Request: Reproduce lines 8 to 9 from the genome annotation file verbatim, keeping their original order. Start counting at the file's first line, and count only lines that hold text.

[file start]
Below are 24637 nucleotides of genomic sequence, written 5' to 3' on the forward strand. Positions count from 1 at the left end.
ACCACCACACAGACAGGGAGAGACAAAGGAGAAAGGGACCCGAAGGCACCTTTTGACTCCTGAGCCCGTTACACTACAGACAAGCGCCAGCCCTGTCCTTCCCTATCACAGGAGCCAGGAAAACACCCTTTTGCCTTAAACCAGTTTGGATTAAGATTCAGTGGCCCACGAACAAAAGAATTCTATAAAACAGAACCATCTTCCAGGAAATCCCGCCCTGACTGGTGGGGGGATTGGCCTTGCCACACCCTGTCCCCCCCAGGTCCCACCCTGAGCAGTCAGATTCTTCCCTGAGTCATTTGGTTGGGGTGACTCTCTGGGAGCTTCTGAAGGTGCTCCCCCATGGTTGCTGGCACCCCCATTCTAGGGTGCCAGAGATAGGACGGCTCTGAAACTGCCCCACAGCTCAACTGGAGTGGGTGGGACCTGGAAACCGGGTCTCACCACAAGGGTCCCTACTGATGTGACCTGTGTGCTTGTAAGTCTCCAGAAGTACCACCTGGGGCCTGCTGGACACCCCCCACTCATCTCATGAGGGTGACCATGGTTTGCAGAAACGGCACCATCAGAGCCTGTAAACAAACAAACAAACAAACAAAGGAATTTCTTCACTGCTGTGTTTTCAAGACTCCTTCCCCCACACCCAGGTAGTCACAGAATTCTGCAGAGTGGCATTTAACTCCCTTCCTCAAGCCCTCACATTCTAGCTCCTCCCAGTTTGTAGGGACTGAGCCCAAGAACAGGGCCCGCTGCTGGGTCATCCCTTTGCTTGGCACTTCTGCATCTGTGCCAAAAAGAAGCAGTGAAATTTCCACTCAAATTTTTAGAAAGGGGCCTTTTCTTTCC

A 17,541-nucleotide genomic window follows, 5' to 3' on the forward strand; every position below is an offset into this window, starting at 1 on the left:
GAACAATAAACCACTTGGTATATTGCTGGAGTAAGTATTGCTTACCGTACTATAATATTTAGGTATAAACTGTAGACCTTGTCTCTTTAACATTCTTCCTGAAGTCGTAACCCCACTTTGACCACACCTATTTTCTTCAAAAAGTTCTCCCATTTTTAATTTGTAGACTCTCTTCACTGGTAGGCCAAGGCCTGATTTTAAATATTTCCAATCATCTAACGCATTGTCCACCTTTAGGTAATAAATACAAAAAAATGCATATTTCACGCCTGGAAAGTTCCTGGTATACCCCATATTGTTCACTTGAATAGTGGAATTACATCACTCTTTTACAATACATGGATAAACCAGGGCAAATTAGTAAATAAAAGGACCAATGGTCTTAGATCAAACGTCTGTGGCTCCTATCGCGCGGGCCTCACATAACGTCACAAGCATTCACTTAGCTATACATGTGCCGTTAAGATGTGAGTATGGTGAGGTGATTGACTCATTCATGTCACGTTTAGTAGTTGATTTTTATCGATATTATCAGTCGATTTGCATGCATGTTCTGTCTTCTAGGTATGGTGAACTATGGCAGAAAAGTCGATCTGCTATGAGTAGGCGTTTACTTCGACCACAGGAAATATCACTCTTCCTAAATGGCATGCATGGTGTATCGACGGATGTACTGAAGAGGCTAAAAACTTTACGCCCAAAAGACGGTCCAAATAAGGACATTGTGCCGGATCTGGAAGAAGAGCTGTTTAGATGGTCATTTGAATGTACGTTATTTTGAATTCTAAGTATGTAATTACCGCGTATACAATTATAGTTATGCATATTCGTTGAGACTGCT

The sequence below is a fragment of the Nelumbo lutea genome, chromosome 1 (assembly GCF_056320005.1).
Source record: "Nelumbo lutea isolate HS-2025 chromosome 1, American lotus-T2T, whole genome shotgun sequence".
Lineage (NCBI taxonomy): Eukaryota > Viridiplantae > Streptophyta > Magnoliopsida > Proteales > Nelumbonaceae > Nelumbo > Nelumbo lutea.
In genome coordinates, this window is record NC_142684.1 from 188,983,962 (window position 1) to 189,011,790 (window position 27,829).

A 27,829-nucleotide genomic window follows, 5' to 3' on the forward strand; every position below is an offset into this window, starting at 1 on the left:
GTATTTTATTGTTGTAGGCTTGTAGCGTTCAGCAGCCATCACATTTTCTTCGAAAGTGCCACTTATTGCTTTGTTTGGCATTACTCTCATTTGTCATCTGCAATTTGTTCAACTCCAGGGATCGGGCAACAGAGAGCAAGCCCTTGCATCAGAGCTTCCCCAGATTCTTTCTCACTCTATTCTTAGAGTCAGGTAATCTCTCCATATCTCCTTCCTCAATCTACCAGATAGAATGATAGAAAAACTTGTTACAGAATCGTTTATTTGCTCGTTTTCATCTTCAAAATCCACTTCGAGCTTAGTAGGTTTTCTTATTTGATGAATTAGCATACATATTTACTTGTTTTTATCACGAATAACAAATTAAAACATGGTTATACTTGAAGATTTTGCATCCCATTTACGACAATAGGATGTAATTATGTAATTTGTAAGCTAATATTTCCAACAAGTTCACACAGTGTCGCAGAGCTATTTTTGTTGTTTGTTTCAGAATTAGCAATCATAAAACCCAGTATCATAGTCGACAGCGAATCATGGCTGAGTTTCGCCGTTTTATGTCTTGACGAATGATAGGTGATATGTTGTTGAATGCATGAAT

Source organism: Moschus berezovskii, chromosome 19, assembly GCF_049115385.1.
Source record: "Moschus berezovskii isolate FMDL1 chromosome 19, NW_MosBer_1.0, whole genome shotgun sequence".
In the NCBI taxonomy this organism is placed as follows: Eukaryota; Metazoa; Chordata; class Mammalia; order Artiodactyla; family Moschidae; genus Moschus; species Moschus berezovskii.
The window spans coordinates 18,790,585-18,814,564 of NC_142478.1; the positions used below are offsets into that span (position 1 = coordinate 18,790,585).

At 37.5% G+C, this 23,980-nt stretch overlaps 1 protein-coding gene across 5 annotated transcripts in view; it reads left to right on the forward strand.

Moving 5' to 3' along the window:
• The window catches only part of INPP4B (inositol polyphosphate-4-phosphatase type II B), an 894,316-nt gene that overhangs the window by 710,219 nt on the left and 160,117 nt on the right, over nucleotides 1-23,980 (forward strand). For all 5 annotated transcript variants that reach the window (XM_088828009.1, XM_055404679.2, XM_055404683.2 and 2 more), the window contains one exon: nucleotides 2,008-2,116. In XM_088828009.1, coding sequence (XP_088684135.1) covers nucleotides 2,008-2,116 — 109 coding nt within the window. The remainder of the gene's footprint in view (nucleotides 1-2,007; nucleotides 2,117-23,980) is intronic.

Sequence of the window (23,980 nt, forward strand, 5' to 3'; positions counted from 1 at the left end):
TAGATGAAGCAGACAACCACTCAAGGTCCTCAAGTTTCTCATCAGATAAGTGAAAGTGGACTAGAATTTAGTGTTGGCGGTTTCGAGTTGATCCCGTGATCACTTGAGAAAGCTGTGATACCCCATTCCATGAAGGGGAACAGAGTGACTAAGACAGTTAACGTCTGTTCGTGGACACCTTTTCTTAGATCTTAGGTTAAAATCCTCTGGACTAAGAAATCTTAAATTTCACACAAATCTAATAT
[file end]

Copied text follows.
In genome coordinates, this window is record NC_142684.1 from 188,983,962 (window position 1) to 189,011,790 (window position 27,829).

A 27,829-nucleotide genomic window follows, 5' to 3' on the forward strand; every position below is an offset into this window, starting at 1 on the left: